He was created in Rutherglen and while a kid also lived in Troon and in Glasgow, where he attended Glasgow SENIOR HIGH SCHOOL. He left college at age 16 in 1929 to focus on the Glasgow Herald: 1st taking down duplicate from correspondents phoning in, and afterwards as editor of a few of the feature pages. It had been through his involvement in the paper’s “Open up Surroundings” page that Alastair initial became involved with Glasgow’s blossoming hillwalking and climbing picture, which he helped foster along with his content articles about operating class folks from Glasgow and Clydebank venturing in to the Highlands at weekends.
1939 saw the publication of “Always just a little Further”, a collection of many of the pieces he had at first written for the Glasgow Herald. The publisher, Fabers, had been initially unsure about the unconventional approach the publication took from what was generally regarded at that time as a wealthy man’s sport, and it had been just on the insistence of 1 of their directors, T.S. Eliot, that they produced a book that has been in print more or less consistently ever since. It remains among the best books ever discussed any facet of outdoor activity in Scotland.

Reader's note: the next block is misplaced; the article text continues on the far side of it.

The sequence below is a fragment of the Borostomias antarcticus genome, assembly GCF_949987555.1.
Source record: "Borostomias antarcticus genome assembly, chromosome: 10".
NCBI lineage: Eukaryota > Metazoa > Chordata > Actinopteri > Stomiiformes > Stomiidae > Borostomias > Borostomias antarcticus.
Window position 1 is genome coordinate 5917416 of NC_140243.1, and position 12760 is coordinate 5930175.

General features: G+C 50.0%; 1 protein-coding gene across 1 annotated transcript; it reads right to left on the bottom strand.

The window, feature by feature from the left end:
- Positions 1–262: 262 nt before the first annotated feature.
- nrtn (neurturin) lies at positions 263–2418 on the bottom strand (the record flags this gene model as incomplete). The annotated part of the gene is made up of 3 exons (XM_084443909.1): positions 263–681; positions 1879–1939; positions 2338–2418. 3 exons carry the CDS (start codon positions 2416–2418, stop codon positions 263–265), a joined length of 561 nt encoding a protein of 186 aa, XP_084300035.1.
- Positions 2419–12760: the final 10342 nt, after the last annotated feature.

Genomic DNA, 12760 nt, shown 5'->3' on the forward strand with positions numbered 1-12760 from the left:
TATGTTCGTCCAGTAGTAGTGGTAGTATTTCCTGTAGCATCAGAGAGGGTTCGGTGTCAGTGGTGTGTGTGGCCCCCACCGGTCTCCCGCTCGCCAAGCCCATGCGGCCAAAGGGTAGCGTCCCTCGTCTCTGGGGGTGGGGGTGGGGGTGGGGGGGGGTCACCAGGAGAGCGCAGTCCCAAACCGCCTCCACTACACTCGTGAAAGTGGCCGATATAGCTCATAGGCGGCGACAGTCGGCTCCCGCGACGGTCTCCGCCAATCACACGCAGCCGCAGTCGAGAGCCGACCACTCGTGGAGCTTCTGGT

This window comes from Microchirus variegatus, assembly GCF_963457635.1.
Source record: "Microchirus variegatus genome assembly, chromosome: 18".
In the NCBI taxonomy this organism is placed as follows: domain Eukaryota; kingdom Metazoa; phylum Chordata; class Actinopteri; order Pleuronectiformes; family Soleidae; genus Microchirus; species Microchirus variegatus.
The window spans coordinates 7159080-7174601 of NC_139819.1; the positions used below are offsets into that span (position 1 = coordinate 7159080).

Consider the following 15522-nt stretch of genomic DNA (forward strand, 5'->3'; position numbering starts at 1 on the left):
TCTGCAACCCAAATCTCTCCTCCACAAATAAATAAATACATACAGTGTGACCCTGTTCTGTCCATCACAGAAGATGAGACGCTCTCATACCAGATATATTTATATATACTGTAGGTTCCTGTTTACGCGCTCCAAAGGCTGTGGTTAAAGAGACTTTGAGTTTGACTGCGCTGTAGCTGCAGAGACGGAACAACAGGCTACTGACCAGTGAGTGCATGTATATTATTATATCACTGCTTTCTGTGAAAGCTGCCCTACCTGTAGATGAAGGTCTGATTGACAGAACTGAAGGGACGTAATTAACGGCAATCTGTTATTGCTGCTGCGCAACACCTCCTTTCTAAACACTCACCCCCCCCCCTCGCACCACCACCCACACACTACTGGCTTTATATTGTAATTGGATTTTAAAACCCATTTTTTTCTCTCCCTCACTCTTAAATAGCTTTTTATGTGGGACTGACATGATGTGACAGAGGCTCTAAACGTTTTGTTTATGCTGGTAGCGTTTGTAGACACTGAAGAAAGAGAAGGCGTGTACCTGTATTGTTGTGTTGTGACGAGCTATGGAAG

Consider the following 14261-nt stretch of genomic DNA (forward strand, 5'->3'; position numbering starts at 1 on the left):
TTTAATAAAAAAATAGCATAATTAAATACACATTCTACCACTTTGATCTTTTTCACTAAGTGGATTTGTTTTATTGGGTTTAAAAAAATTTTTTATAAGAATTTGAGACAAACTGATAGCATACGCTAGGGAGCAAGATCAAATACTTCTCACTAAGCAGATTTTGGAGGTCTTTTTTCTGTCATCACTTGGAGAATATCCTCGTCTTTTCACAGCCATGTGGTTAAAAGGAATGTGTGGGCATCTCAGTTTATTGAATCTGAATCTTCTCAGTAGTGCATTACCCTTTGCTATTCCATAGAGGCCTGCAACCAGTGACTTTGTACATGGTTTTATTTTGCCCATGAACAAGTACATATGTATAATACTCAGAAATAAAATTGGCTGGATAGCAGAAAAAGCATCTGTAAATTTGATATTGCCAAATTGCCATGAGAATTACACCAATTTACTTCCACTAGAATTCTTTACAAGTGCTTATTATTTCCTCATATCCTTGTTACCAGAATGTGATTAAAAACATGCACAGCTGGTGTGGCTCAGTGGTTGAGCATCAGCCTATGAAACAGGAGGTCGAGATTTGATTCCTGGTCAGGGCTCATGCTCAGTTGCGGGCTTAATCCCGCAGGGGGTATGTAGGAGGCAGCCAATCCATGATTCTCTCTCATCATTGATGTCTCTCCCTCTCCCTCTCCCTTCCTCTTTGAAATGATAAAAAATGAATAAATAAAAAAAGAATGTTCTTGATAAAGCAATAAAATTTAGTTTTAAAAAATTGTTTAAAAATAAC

At war’s end, Alastair and his wife Anne, who he previously wedded in 1940, moved from Glasgow to Jura, where he mixed crofting and angling with broadcasting for the BBC. In 1952 they transferred to Islay, before time for Glasgow so Alastair may help with the organisation of Scotland’s contribution to the 1951 Event of Britain. In the 1960s he relocated into television, producing 150 half hour programmes for Grampian TV on a wide selection of subjects. In the 1970s the Borthwicks shifted to Ayrshire, where they resided on a hill farm before Alastair transferred to a nursing house in Beith five years before his loss of life in 2003.